Munch on this mindbender: What backpacking food is red and spicy, creamy and cheesy, and even sweet, crunchy, and fruity? Give up? Rice, of course, that amazing chameleonlike grain that adopts the flavor and consistency of whatever tumbles with it in the pot. Simply add some grated tomato powder and red pepper
one day, cheese the next day, and brown sugar and dried berries on day three and you have enough variety to keep your taste buds blissfully happy.
"Rice is versatile enough to be a staple food for Asians, Hispanics, and Africans all around the world-a full two-thirds of the world's people," says Amy Maxwell, of the USA Rice Federation, an industry association located in Houston. Plus, it's lightweight, durable, and nutritious-all qualities enticing to any backcountry traveler.
Small Grain, Big Nutrition
The tiny grains have all the good nutritional stuff you need out on the trail: complex carbohydrates, essential amino acids, thiamin, riboflavin, niacin, phosphorus, iron, potassium...the list goes on. But there's none of the bad stuff; rice is not only cholesterol-free and sodium-free, but it has only trace amounts of fat. It's also nonallergenic and gluten-free. Most important is that it's easy on the digestive system-so you can keep your dinner down at high altitude-and wallet, costing only about $.05 per serving.
Botanists have identified more than 40,000 varieties of this healthy grain. Backpackers need concern themselves only with one easy-to-find, fast-cooking type of rice: instant, which is actually precooked rice that has been dehydrated (see "The Instant Rice Taste Test" on page 41). The dried granules revive in boiling water within 10 minutes. To save fuel, you can rehydrate instant rice by soaking it in tepid water for about 30 minutes.
"Instant rice is almost as nutritious as raw rice," says the Rice Federation's Maxwell. "Brown rice provides slightly more fiber, vitamin E, phosphorus, and calcium, but enriched white rice packs more thiamin and iron."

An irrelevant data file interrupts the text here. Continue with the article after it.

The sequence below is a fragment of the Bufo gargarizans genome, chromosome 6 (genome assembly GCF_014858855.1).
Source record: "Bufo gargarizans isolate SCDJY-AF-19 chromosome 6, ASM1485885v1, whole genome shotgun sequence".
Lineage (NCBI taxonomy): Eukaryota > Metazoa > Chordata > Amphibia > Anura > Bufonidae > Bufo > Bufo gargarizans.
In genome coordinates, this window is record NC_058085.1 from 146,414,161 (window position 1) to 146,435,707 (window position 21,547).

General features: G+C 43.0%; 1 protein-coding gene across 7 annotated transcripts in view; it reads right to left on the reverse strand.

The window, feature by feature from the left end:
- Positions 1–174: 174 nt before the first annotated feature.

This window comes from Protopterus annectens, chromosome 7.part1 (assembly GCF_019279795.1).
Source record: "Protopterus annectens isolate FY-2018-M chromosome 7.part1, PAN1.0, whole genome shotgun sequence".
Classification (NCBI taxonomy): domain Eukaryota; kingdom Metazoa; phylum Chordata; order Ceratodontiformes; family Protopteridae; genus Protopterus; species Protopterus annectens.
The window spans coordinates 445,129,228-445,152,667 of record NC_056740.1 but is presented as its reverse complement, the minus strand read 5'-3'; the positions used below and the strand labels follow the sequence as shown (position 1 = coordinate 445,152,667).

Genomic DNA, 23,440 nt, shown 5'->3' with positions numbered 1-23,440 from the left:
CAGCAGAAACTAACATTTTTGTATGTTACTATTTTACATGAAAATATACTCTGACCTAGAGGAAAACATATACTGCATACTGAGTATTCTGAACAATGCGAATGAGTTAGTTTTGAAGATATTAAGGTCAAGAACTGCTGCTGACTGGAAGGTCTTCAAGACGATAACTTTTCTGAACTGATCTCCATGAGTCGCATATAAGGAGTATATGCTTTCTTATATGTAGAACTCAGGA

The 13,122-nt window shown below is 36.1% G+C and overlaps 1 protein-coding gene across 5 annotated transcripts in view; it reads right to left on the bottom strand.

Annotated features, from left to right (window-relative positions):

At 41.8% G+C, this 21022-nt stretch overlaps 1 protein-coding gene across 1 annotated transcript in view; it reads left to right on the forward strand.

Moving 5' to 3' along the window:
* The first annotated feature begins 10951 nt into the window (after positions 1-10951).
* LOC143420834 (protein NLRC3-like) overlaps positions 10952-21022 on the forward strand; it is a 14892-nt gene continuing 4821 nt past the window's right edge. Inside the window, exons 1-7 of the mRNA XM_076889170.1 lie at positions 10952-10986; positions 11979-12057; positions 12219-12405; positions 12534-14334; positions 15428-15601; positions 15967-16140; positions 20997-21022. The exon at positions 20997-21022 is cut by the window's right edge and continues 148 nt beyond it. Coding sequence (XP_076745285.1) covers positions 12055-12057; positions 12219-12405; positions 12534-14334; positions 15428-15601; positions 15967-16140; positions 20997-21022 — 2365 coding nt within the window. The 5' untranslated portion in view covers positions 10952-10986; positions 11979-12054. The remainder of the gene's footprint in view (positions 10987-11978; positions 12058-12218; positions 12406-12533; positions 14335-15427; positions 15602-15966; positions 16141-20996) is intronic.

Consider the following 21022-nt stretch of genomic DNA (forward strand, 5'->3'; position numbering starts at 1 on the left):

If you'd rather go fresh-off-the-stalk, reach for varieties that cook in 25 minutes or less: long-, medium-, and short-grain white rice, jasmine, or basmati. Long- and medium-grain rice cook up light and fluffy, while short-grain rice comes out stickier and clumps together. Jasmine and basmati are considered aromatic rices, so named for their roasted nutty or popcorn smell and taste.
Other varieties, such as brown, sweet, black japonica, Arborio, and Wehani or red rice, are tasty but take 40 minutes or more to cook, so leave them for the dinner table at home. Wild rice, which is technically not a rice but an aquatic grass, also takes ages to cook.
Your local grocer probably stocks several brands of flavored rice, or what I call "rices with spices." Offerings vary from herb-and-butter to mushroom-and-chicken to Spanish rice and fried rice. The taste varies widely, from downright bland to subtle and creamy, to harshly salty. Most have reasonable cooking times of 15 to 25 minutes, but check the directions on the packages before tucking any into your pack. Some require milk, butter, or oil, so be prepared with your backpacker-ready substitutes. Also read the nutrition information. The sodium content of many flavored varieties is 30 to 40 percent of the recommend daily allowance. Plus some creamy versions have considerable saturated fat.
To better tailor the dish to your taste and to control the
nutrition, add a pinch of this or that to plain instant rice. For example:
- Your favorite instant soup cooked with rice makes a tasty side dish.
- For an easy, cheesy rice, add Butter Buds and grated parmesan cheese to hot, cooked rice.
- Try rehydrated peas and chopped mint for a green rice.
- The juice or zest of a lemon or orange, along with a dash of olive oil, makes for a tangy, fruity rice.
- Cinnamon, sugar, and coconut flakes turn leftover rice into a satisfying dessert or next day's breakfast, if kept cool overnight.